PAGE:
-Nate Hill

Elizabeth Chomko’s What They Had

Alzheimer’s disease is a tricky subject in film; it can often sink into distracting melodrama or be used as a plot device instead of an actual ailment to the character, as they conveniently collect themselves when the narrative requires it and then get all confused again when needed. First time director Elizabeth Chomko handles it wonderfully in her debut What They Had, letting the sad realities of this affliction play out realistically for one Chicago family whose matriarch approaches stage 6. Blythe Danner playfully, sadly and intuitively embodies this woman, fleetingly letting us see glimpses of the woman that once was, now lost to inexorable mental fog as she approaches the end. Her husband of four odd decades (Robert Forster) refuses to put her into a home, out of both stubbornness and just plain love. Their two children (Hilary Swank and Michael Shannon) return home to deliberate the situation, and a superbly acted, quietly honest family drama ensues. Chomko also wrote the script and her dialogue has the stinging bite and dynamic depth of someone who is drawing from somewhere personal, and indeed I read that this film is based on her own experience. She shows surefire talent in writing as well as behind the camera and I wish her all the best in a career that will hopefully be something really special. Shannon is perfect as the scrappy, diamond-in-the-rough bar owner who uses gruff bluster to mask his heartbreak. Swank is emotionally resonant as the more distant and reserved of the two siblings, trying to deal with both her mom and daughter (Taissa Farmiga, excellent). Forster has seldom been better as the obstinate family man who just won’t let his girl go, he handles the guy with a stern resolve that begins to crack as he realizes that one day she will forget him entirely. Danner has the most difficult role, but nails it. There’s a befuddled remoteness to people with this disease, a near constant confusion that I’ve seen in real life but that doesn’t dim the warmth of their personality, at least for a while anyways, and the actress never over or underplays it. This is a terrific debut for Chomko and demo reel worthy material for all the major players, a small scale drama that wins big and elicits well earned empathy from us. Highly recommended.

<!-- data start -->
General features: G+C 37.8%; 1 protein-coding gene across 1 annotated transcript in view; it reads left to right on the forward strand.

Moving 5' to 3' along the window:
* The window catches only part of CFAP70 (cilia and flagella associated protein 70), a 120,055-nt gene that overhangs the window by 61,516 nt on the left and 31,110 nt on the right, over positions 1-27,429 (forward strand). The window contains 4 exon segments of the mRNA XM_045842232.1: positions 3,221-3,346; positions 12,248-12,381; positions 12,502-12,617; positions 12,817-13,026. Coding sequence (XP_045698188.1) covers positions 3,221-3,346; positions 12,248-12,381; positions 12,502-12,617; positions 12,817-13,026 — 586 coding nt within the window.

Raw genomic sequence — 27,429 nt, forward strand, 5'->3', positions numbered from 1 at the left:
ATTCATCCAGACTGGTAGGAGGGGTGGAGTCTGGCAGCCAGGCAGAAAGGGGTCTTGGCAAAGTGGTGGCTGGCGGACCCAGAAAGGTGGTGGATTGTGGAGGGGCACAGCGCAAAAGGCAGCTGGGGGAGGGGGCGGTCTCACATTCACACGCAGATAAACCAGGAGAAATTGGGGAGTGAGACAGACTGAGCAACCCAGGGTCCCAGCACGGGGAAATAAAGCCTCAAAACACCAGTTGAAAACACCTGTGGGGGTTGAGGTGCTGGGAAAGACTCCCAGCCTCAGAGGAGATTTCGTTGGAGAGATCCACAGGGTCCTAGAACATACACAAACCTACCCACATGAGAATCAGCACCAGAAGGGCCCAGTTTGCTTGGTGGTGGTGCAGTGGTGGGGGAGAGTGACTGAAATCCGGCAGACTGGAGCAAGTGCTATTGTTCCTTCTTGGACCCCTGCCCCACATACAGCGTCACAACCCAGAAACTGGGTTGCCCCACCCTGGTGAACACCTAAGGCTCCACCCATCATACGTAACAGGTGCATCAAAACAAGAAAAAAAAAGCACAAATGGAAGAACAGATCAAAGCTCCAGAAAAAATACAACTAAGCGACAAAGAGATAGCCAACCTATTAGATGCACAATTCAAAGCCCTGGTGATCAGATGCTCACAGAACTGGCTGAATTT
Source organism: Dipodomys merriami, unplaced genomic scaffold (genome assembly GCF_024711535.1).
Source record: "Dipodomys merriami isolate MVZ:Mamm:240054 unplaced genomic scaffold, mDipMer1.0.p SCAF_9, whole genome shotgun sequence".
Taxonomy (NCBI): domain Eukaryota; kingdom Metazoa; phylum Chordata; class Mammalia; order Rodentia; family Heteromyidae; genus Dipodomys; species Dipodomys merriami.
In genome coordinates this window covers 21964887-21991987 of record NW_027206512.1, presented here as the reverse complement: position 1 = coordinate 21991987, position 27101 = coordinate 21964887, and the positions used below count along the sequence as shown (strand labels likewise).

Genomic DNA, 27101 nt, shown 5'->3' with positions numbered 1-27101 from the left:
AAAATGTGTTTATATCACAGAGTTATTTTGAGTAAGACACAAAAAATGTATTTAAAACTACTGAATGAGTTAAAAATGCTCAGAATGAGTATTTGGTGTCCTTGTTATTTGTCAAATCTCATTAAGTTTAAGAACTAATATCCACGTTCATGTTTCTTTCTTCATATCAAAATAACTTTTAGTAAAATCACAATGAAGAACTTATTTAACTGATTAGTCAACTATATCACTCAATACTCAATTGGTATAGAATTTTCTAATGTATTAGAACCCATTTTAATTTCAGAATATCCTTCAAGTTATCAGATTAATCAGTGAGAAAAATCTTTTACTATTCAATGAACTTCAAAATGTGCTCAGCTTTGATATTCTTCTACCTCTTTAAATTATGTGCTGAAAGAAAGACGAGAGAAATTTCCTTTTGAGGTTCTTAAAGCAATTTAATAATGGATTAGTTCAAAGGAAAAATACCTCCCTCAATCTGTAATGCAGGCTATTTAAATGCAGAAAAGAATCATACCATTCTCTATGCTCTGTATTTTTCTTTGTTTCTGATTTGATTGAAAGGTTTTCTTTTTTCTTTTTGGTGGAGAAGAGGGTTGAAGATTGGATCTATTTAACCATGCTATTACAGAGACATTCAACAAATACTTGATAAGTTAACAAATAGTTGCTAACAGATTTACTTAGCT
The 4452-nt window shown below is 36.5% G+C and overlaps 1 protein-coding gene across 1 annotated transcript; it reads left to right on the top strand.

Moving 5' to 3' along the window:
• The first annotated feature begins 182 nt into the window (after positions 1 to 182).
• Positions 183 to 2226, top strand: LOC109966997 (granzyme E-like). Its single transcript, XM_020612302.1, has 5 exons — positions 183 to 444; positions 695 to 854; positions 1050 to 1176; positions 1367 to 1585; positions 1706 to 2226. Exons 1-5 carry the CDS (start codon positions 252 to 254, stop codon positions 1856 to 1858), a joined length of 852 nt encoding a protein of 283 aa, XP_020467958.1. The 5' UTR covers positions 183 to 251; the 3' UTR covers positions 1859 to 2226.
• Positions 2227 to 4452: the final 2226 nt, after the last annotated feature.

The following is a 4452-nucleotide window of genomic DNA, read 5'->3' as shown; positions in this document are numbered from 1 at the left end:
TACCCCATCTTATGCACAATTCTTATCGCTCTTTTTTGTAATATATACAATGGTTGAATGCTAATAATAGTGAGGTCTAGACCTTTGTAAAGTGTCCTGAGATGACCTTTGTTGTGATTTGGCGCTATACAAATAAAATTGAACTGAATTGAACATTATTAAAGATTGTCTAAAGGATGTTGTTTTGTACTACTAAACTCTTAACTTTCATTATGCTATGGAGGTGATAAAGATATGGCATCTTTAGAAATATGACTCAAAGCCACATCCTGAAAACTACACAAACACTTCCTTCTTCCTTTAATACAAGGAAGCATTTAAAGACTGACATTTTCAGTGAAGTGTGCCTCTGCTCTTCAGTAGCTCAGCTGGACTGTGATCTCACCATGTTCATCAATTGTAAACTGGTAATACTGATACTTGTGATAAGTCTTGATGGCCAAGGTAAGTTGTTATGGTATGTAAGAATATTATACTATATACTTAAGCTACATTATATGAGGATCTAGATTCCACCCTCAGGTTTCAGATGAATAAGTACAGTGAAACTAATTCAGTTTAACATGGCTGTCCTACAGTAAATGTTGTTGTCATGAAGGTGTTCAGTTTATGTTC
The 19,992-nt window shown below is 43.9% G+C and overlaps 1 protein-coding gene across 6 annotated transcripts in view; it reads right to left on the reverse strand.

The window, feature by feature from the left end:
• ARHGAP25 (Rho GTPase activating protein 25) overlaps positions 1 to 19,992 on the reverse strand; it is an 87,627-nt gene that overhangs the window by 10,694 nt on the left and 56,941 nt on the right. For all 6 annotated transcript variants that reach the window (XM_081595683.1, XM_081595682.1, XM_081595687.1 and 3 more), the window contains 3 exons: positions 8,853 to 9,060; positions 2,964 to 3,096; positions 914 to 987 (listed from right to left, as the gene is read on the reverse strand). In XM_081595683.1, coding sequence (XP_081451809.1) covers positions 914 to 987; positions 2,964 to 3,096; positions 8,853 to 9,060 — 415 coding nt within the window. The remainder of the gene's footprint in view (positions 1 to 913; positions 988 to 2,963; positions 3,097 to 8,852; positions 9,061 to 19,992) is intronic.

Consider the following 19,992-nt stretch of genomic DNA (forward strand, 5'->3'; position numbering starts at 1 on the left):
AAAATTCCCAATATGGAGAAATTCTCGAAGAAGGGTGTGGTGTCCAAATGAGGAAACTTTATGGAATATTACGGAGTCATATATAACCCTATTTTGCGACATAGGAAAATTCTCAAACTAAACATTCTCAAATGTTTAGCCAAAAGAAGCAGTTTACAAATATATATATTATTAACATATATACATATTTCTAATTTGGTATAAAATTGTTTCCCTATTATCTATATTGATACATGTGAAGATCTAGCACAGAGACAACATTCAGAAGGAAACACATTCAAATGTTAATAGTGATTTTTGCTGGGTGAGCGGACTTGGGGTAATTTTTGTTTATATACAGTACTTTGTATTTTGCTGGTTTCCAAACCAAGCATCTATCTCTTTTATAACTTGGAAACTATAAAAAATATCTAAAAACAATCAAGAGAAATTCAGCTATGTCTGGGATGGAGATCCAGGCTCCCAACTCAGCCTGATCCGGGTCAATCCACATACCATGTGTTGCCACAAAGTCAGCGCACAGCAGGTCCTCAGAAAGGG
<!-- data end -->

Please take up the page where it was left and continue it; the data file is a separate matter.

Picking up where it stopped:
-Nate Hill

Gregory Jacob’s Criminal